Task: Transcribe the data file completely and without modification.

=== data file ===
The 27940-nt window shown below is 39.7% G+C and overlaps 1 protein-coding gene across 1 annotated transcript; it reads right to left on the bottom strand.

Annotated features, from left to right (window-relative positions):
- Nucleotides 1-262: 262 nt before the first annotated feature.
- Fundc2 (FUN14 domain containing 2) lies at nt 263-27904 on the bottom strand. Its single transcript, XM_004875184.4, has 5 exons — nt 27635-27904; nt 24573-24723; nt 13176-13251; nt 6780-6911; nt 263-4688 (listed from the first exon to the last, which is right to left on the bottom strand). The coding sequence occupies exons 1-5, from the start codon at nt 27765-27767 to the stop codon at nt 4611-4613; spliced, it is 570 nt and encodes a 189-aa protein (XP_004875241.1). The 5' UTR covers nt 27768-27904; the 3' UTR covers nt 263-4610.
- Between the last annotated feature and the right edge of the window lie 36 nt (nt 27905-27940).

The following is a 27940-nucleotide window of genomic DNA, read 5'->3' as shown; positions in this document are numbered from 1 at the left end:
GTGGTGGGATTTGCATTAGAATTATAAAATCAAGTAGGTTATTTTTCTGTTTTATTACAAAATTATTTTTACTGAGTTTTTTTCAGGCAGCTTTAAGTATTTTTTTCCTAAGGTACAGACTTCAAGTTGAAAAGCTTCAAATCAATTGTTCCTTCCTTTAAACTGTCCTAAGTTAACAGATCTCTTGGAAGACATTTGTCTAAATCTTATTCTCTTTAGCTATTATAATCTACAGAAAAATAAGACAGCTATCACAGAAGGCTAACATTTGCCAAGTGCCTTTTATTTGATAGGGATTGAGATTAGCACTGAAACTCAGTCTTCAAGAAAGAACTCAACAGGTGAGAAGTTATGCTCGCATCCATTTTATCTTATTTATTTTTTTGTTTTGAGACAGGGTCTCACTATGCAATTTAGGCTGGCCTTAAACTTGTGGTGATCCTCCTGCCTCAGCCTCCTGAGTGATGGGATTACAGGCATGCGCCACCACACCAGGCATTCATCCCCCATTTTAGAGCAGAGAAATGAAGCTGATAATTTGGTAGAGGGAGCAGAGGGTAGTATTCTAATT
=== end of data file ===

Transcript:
The 27940-nt window shown below is 39.7% G+C and overlaps 1 protein-coding gene across 1 annotated transcript; it reads right to left on the bottom strand.

Annotated features, from left to right (window-relative positions):
- Nucleotides 1-262: 262 nt before the first annotated feature.
- Fundc2 (FUN14 domain containing 2) lies at nt 263-27904 on the bottom strand. Its single transcript, XM_004875184.4, has 5 exons — nt 27635-27904; nt 24573-24723; nt 13176-13251; nt 6780-6911; nt 263-4688 (listed from the first exon to the last, which is right to left on the bottom strand). The coding sequence occupies exons 1-5, from the start codon at nt 27765-27767 to the stop codon at nt 4611-4613; spliced, it is 570 nt and encodes a 189-aa protein (XP_004875241.1). The 5' UTR covers nt 27768-27904; the 3' UTR covers nt 263-4610.
- Between the last annotated feature and the right edge of the window lie 36 nt (nt 27905-27940).

The following is a 27940-nucleotide window of genomic DNA, read 5'->3' as shown; positions in this document are numbered from 1 at the left end:
GTGGTGGGATTTGCATTAGAATTATAAAATCAAGTAGGTTATTTTTCTGTTTTATTACAAAATTATTTTTACTGAGTTTTTTTCAGGCAGCTTTAAGTATTTTTTTCCTAAGGTACAGACTTCAAGTTGAAAAGCTTCAAATCAATTGTTCCTTCCTTTAAACTGTCCTAAGTTAACAGATCTCTTGGAAGACATTTGTCTAAATCTTATTCTCTTTAGCTATTATAATCTACAGAAAAATAAGACAGCTATCACAGAAGGCTAACATTTGCCAAGTGCCTTTTATTTGATAGGGATTGAGATTAGCACTGAAACTCAGTCTTCAAGAAAGAACTCAACAGGTGAGAAGTTATGCTCGCATCCATTTTATCTTATTTATTTTTTTGTTTTGAGACAGGGTCTCACTATGCAATTTAGGCTGGCCTTAAACTTGTGGTGATCCTCCTGCCTCAGCCTCCTGAGTGATGGGATTACAGGCATGCGCCACCACACCAGGCATTCATCCCCCATTTTAGAGCAGAGAAATGAAGCTGATAATTTGGTAGAGGGAGCAGAGGGTAGTATTCTAATT